Tuesday, August 31, 2010


I note with sadness that one of my favorite Buddhist writers, Robert Aitken, passed away earlier this month, on August 5. His Taking the Path of Zen, his The Mind of Clover, and his The Ground We Share: Everyday Practice, Buddhist and Christian (co-authored with Brother David Steindl-Rast) sit proudly on my shelves. One or two more books of his sit on my 17-page-long Amazon.com wish list.

Another of my mentors-from-afar, Father Raimon Panikkar, passed away only a few days ago. Panikkar, whom I've referred to in discussions of religious pluralism, was uncomfortable with the idea that reality could be squeezed into models and paradigms, preferring to see the metaphysical situation as one of fundamental incommensurability. Imagine shattering two separate panes of glass, then being commanded to gather up and assemble the shards into a single pane. Impossible, right? This was Panikkar's insight: all approaches to reality, scientific, religious, or otherwise, are shards that do not (and perhaps cannot) add up to a coherent whole. I'm best acquainted with Panikkar's The Intrareligious Dialogue, but have also read some of his Myth, Faith, and Hermeneutics. Stephen Kaplan's Different Paths, Different Summits contains many references to Panikkar's work, and Panikkar also makes an appearance in The Myth of Christian Uniqueness, a compilation of pro-pluralistic papers by various scholars.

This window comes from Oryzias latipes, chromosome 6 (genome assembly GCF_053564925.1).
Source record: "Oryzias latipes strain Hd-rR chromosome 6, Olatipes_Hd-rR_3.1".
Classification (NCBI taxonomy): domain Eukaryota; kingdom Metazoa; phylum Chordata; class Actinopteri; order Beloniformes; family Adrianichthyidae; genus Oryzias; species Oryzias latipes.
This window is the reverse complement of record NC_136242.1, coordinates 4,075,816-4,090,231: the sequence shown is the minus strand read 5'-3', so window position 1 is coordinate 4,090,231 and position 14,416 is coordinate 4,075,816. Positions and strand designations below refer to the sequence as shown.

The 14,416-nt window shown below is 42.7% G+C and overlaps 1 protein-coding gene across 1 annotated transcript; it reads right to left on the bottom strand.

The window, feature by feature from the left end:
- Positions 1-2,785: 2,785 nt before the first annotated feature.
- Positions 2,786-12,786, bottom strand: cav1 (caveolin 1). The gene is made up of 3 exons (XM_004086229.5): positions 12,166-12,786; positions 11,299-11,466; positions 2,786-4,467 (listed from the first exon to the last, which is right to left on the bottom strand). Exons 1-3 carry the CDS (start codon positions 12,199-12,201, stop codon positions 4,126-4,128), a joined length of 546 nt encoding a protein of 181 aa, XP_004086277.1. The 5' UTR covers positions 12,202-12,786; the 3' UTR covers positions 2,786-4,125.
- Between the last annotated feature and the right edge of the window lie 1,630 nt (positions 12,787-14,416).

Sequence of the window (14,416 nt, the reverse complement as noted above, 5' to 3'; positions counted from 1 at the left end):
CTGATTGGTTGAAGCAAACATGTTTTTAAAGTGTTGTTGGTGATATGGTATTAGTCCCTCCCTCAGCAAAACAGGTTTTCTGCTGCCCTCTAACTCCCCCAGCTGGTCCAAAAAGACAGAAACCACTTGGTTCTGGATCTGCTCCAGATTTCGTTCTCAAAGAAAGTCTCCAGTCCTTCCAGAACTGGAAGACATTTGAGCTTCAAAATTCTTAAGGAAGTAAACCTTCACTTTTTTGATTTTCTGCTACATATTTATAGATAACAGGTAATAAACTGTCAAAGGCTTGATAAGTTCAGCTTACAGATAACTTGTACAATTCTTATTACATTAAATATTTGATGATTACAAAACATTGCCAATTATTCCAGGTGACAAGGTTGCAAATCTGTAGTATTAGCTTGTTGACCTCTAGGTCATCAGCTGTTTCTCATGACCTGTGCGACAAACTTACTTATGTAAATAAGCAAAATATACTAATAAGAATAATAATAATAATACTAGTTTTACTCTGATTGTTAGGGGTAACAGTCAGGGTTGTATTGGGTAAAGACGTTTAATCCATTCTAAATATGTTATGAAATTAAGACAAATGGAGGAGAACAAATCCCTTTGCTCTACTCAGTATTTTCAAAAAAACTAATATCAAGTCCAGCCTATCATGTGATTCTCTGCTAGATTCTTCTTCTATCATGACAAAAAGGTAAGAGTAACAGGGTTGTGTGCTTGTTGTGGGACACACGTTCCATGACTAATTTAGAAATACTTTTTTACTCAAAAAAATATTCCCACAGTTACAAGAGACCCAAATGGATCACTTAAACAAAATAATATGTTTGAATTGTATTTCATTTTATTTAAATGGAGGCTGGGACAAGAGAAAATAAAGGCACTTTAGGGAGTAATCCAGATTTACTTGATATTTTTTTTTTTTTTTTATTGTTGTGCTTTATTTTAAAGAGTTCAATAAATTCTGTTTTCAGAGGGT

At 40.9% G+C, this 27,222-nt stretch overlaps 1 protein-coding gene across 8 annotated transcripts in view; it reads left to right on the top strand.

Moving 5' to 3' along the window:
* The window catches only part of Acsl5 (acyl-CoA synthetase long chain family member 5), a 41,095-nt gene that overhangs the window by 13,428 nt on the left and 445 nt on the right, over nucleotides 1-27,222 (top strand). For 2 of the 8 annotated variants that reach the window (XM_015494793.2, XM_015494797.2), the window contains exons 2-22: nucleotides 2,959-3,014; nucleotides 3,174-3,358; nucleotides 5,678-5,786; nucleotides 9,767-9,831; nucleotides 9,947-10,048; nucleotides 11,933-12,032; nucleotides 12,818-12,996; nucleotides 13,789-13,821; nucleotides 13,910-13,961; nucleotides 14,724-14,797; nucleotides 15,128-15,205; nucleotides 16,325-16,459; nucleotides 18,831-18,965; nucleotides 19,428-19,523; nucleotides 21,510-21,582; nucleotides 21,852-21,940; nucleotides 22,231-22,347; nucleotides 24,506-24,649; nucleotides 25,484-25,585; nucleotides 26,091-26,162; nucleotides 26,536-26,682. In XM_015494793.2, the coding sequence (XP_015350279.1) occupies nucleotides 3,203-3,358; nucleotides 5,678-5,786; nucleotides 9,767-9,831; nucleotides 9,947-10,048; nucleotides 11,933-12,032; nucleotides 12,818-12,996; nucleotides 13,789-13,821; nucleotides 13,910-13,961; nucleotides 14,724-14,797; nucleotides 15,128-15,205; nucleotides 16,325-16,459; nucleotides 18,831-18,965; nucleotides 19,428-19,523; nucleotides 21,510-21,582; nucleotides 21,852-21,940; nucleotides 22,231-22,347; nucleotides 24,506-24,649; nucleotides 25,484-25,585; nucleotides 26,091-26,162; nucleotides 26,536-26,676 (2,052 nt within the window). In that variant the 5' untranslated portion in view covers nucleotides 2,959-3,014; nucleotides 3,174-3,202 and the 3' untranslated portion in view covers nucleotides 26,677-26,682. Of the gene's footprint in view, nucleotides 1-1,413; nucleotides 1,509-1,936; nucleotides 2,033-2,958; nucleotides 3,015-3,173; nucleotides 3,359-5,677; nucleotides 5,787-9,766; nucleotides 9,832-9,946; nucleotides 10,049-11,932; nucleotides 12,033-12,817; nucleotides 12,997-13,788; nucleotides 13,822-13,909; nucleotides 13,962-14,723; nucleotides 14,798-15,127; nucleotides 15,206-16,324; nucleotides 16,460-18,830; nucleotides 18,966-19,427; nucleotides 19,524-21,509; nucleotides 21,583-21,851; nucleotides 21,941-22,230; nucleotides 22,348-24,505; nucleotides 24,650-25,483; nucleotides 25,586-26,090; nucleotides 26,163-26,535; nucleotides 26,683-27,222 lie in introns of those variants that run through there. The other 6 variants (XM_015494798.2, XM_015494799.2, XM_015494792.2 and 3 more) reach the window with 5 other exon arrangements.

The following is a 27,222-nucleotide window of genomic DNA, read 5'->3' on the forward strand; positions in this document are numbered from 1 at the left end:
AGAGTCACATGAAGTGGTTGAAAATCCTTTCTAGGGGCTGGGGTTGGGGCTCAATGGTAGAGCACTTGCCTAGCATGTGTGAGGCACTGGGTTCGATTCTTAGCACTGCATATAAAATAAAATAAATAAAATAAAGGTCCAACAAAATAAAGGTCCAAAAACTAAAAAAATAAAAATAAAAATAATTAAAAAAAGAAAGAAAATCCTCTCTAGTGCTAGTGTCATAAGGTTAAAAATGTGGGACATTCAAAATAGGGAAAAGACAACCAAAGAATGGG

May both of these gentle people rest in peace.


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